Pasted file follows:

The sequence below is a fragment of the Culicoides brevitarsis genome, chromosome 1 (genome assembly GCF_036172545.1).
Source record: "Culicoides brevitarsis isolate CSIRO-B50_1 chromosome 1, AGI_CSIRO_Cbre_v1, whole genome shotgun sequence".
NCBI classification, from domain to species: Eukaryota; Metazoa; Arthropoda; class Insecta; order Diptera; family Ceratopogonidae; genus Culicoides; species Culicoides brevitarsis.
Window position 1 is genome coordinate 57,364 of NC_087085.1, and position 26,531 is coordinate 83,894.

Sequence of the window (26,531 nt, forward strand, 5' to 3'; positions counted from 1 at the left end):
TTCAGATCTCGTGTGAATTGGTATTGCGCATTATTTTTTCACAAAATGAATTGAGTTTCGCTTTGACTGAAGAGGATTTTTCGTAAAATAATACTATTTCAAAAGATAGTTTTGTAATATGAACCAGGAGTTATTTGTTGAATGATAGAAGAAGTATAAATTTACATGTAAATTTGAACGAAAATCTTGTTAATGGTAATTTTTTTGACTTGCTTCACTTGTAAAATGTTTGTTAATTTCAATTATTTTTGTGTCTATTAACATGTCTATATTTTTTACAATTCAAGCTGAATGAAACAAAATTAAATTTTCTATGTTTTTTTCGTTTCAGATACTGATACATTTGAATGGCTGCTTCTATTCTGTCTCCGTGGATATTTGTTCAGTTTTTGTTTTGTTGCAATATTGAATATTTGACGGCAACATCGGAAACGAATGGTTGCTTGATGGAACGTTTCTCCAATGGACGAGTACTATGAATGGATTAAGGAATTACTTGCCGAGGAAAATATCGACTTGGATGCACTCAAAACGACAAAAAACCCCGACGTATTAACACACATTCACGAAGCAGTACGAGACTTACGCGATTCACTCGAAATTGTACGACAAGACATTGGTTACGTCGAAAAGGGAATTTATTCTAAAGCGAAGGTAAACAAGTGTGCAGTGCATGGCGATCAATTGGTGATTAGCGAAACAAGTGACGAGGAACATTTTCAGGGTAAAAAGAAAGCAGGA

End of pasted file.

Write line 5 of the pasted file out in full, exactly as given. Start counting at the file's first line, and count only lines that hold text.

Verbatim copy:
Sequence of the window (26,531 nt, forward strand, 5' to 3'; positions counted from 1 at the left end):